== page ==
Corporate Buybacks

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Corporate Buybacks

Postby Pixel8r » Thu Jul 10, 2014 9:44 am » Safari 7.0.4 Safari 7.0.4  Mac OS X Mac OS X  Screen Resolution: 1920 x 1200 1920 x 1200

Since the credit crunch in 2008 there has been ever increasing amounts of share buybacks by corporations.

I found this good explanation of how the buybacks are working;

A FREE TAX RIDE
We presently have one of the biggest tax ruses in history going on as the Fed and US Treasury desperately try and increase the wealth effect to elevate asset prices and finance government debt. To make low bond yield seem relatively attractive (at present historic lows), the Fed needs to get stock yields down via elevating stock prices. Corporations have been willing accomplices in this charade.
GENERIC TAX EXAMPLE
Assumptions:
 Dividend payout rate approximates the S&P 500 average of 2.25% per annum.
 Borrowing costs approximate 3.5% per annum
 Corporate nominal US tax rate 35%
 Assume stock trades at $100/share with 100 shares outstanding,
 Market Capitalization of $10,000 (100 X 100)

A 2.25% Dividend rate means a $2.25 Dividend payout per year.
If we were to borrow $225 to buyback 2 1/4 shares it would cost $7.89 ($225 @ 3.5%)
The tax deductibility of $7.89 at a nominal tax rate of 35% would be $2.76
Therefore our model corporation would save $0.51 ($2.76 – $2.25)) by borrowing to buy back their shares.


I have been trying to understand who is at risk from this?

Lets use Apple as an example, they have a large cash pile but have been issuing bonds heavily at very cheap rates and using the funds to buyback their own shares. They are not at risk because the bonds are covered multiple times by their cash pile. The ones that are at risk are the buyers of the bonds at ridiculously low rates. So who is buying the debt at these ridiculously cheap rates?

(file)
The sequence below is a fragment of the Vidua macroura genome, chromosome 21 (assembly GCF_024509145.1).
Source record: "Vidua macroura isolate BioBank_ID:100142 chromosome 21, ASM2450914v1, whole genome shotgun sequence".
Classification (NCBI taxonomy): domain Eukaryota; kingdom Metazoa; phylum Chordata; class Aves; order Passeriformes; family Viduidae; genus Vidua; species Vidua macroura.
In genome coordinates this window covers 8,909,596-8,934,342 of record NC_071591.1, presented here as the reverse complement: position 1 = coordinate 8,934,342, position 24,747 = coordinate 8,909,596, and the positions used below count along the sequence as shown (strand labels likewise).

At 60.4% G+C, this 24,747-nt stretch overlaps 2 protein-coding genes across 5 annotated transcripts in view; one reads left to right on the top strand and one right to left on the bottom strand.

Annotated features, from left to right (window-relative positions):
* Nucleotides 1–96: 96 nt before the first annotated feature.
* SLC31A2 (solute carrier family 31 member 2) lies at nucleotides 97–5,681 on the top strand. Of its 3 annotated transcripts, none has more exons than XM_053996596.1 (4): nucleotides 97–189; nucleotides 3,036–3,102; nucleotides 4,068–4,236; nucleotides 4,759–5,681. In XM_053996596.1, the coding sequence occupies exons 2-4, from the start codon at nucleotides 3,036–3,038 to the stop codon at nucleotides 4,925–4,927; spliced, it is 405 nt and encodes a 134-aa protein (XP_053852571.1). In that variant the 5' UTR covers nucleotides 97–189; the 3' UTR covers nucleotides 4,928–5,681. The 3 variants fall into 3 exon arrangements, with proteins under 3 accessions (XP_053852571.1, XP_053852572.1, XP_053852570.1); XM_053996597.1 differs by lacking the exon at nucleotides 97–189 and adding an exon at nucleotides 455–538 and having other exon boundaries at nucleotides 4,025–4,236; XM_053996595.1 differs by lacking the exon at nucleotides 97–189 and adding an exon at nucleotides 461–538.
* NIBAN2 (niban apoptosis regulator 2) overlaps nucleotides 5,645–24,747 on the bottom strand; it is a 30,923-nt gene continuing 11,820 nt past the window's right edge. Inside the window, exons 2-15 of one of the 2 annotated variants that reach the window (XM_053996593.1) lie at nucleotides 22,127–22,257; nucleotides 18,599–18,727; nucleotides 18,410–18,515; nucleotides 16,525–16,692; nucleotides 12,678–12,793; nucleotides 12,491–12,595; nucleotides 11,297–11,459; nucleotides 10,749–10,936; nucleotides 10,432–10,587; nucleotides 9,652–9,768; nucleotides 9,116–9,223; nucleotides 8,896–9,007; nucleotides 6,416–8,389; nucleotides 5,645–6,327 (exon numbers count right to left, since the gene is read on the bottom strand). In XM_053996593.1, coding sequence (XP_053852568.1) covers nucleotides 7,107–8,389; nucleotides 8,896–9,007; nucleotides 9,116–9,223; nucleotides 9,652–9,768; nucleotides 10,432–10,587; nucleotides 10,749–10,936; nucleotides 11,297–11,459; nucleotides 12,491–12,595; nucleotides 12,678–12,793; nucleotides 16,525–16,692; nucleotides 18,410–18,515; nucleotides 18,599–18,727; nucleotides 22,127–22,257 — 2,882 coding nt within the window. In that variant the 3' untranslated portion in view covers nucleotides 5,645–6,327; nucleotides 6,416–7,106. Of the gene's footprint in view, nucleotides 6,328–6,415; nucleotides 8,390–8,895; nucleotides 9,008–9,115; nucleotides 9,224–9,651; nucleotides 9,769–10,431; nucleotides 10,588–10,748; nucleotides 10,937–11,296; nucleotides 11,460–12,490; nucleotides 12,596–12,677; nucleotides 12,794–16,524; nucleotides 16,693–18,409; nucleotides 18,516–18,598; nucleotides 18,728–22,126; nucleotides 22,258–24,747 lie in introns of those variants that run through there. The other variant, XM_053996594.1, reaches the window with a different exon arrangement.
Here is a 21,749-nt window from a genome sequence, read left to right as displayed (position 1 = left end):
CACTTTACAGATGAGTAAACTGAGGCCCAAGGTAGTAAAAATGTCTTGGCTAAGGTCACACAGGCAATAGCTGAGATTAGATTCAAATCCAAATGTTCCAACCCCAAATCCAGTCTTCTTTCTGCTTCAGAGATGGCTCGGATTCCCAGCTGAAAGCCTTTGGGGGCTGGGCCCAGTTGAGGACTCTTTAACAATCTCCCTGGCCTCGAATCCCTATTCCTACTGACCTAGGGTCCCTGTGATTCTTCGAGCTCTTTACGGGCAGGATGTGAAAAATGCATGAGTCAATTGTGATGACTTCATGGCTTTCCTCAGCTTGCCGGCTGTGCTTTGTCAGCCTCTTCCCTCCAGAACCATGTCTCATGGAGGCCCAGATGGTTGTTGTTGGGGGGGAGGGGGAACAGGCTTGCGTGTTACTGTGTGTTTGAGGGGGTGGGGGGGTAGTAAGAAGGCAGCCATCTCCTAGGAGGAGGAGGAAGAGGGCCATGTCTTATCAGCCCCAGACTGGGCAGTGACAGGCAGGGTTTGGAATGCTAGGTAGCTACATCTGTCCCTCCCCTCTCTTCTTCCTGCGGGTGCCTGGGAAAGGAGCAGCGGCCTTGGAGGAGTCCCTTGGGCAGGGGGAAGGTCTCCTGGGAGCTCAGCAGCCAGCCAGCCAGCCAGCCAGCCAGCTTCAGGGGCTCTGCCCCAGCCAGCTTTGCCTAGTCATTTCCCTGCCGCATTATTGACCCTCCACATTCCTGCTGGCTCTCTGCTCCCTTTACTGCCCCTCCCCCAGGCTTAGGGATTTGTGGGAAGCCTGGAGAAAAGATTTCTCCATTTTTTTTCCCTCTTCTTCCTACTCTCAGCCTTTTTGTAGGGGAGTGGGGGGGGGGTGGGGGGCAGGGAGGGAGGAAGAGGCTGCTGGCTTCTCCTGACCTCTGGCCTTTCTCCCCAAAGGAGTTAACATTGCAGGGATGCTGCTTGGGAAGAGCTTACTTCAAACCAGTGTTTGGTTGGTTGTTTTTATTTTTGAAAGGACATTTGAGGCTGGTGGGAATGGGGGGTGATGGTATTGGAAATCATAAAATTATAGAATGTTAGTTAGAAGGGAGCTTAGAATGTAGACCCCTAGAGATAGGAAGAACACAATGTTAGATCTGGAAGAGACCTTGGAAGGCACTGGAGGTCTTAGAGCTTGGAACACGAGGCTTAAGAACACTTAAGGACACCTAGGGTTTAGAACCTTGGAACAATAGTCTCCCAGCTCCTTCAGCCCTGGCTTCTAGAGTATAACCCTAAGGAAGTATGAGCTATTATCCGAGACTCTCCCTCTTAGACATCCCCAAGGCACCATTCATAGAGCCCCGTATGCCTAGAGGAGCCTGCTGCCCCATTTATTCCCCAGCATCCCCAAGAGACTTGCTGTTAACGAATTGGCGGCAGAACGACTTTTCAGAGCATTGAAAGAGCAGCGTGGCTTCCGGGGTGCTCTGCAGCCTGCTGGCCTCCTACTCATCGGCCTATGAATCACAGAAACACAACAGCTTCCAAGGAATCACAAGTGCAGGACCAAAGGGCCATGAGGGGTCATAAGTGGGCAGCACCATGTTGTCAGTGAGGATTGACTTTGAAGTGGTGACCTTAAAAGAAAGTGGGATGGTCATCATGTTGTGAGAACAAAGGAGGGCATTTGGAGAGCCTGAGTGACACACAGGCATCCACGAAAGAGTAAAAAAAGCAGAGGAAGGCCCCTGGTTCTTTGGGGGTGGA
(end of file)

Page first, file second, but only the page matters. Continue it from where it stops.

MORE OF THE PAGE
Goldman Sachs Group Inc. GS -0.15% and Deutsche Bank AG DBK.XE -1.61% sold the debt for Apple to investors in all corners of the credit markets, from buyers overseas to municipal-bond investors to portfolio managers who typically prefer ultrasafe government debt. Pension funds, insurance companies and hedge funds also joined in the scramble.


So basically the debt is being sold to the public and they will be the ones that are hit. So the central bank ZIRP is causing the public to take on much more risk. As soon as rates start to increase the corporate bonds holders will lose massive amounts, but also at the same time corporation profits will massively reduce.

Not sure how much longer this can go on for but I can hear a sound tick... tick... tick...
"Money is Gold, and nothing else"
(As John Pierpont Morgan once stated under oath before the USCongress and the Pujo Commission in 1912)
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